Stansbury Park, UT – A full lunar eclipse last week gave Utahns an uncommon sight of the moon. That's when the moon passes through the earth's shadow. It's been several years since the last one was visible from Utah. Tuesday morning, a few hours before dawn, amateur astronomers gathered at Stansbury Park Observatory, half an hour west of Salt Lake City, to watch the event. Reporter Sheri Quinn has this audio portrait.
Salt Lake City, UT – Long-time Latino activist John Renteria has tossed his hat into the already crowded ring of Salt Lake City mayoral candidates. What has set him apart from the pack so far have been his run-in with the law and his passion for promoting west-side issues. KUER's Tasha Cook reports:
Salt Lake City, UT – Today on RadioWest, we're rebroadcasting our conversation with the writer Hampton Sides. His book Blood and Thunder is about the epic conquest of the American West. It's a story with heroes and villains - at the center of it all is Kit Carson, the legendary trapper, scout and soldier. Doug talked to Sides about the conflict between Manifest Destiny and the actual lives of the people in the West. (Rebroadcast)
Salt Lake City, UT – J.P. Hughes is a 64-year old physician who has traveled the world, bringing medical supplies to hospitals as far away as Argentina, and India. Closer to home, he's passionate about helping the city's poor and representing ordinary Salt Lakers in City Hall. KUER's Jenny Brundin has this profile.
Salt Lake City, UT – The race for mayor of Salt Lake City is officially non-partisan. But city voters haven't elected a Republican to lead Utah's capital city in more than three decades. Mayoral contender Jenny Wilson, who is the daughter of one former Democratic mayor of Salt Lake City, is hoping that, with enough support, she'll be able to continue that tradition and her family's own. KUER's Tasha Cook reports.
Salt Lake City, UT – The writer Jay Heinrichs says that Americans aren't argumentative enough. Not really. Nothing particularly artful about the shouting that passes for argument in public discourse these days. But for Heinrichs, a proper argument is an art and quite an ancient one. Today on RadioWest, we're rebroadcasting our conversation about the art of rhetoric. This isn't a fight. Rhetoric, Heinrichs says, is the essential skill of leadership and the better we do it, the more civil our society. (Rebroadcast).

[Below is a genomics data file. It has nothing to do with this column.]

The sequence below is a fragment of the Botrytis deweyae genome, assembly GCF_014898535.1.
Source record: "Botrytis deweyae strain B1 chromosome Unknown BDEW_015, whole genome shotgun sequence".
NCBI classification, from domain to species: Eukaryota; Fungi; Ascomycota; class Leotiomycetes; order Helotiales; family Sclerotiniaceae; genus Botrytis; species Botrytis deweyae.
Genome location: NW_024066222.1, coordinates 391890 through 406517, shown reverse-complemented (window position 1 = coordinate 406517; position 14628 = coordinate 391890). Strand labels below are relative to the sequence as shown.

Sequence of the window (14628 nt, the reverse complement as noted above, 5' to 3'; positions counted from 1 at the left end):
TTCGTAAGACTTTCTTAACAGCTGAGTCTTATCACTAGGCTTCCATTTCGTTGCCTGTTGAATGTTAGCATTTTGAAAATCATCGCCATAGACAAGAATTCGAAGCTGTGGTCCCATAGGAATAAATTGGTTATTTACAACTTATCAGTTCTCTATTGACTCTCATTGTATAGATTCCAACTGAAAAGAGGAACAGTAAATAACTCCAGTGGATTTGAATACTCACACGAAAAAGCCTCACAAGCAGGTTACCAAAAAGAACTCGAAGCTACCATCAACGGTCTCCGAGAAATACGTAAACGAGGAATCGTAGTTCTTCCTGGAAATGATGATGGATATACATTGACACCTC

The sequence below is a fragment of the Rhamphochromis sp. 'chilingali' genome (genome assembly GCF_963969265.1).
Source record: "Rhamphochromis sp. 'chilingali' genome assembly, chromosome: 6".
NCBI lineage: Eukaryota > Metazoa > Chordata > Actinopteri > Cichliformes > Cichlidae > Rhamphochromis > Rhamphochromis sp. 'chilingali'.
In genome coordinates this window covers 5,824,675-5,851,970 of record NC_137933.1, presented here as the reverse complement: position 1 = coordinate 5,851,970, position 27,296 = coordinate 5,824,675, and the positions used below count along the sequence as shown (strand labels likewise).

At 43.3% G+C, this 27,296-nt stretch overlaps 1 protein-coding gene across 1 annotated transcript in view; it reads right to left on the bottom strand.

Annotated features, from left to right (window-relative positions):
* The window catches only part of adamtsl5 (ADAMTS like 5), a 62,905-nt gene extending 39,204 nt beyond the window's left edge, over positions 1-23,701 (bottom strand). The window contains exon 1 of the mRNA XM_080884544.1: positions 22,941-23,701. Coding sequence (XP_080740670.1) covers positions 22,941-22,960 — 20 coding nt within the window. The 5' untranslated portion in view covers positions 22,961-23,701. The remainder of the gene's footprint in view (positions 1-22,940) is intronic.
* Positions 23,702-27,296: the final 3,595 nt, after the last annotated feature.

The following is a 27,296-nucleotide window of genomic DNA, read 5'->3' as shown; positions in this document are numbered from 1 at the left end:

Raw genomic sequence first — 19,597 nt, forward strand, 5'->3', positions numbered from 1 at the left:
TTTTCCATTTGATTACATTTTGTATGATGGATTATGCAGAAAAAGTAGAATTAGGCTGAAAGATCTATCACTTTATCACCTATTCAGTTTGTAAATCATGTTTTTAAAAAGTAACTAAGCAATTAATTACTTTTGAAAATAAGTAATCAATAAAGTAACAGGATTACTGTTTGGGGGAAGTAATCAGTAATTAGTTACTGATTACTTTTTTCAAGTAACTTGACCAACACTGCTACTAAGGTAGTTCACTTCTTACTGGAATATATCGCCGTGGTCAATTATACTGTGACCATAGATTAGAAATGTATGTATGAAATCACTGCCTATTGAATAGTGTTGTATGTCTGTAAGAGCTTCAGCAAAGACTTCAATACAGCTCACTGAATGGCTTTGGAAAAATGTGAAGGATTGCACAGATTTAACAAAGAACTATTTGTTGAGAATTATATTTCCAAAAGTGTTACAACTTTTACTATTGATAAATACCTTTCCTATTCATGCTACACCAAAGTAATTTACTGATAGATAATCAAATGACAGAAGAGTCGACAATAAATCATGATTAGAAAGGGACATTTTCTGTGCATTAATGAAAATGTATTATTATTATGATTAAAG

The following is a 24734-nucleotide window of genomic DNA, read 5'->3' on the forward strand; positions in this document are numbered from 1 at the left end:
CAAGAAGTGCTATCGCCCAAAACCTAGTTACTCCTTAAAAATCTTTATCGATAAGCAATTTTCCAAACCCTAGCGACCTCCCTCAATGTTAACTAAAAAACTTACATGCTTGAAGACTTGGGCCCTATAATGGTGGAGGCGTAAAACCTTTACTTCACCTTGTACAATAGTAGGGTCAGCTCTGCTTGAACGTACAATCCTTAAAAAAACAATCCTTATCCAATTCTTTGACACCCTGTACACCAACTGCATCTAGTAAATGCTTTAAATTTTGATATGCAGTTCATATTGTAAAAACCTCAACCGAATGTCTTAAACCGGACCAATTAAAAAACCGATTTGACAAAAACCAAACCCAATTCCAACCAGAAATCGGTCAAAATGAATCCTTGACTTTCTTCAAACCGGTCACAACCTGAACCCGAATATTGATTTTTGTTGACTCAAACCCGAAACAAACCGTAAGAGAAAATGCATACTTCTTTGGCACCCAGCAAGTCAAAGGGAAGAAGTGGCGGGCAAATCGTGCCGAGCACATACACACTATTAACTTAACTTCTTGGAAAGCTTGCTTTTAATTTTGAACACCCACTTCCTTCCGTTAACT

Salt Lake City, UT – The topic for today's RadioWest is joy. The acclaimed writer Barbara Ehrenreich will be our guest to talk about a particular kind of joy - communal joy. The kind that's been expressed throughout the ages when large groups of people have gathered to feast and to dance. Ehrenreich found that dancing has been a critical part of the way humans evolved and thrived, but overtime for various reasons we've resisted this part of our nature. But why? Her book is called Dancing in the Streets. (Rebroadcast)
Salt Lake City, UT – You've probably got your favorite songs, but what lessons have you learned from rock 'n' roll? For students at the Paul Green School of Rock in Salt Lake City and Sandy, it's about a lot more than sticking it to the man. School director Steve Auerbach says that it's about determination, reliability and team work - and what better way to do that than with a face melting guitar solo? Doug talks to Auerbach and to Paul Green about what rock has to teach its disciples.
Salt Lake City, UT – What did you send with your kid to eat today or what are you expecting she'll get from the cafeteria or the vending machine. Nutrition expert Margo Wootan says young people will get nearly half of their calories at school and their options can be limited. Today on RadioWest, we're talking about kids and junk food. The stakes are obvious. Nearly a quarter of all teens are now classified as obese or at risk of becoming overweight, but what exactly do you do about it?
Salt Lake City, UT – On September 11, 1857, pioneers traveling from Arkansas to California stopped to rest in present day Washington County, Utah. In what is now known as the Mountain Meadows Massacre, 120 people were killed by the Mormon Militia and Paiute Indians. 150 years later, and the question of who gave the orders is still creating controversy. A new fictional account of the tragedy opened this weekend and Wednesday, Doug is joined by historians and film experts for a look at its portrayal of the events.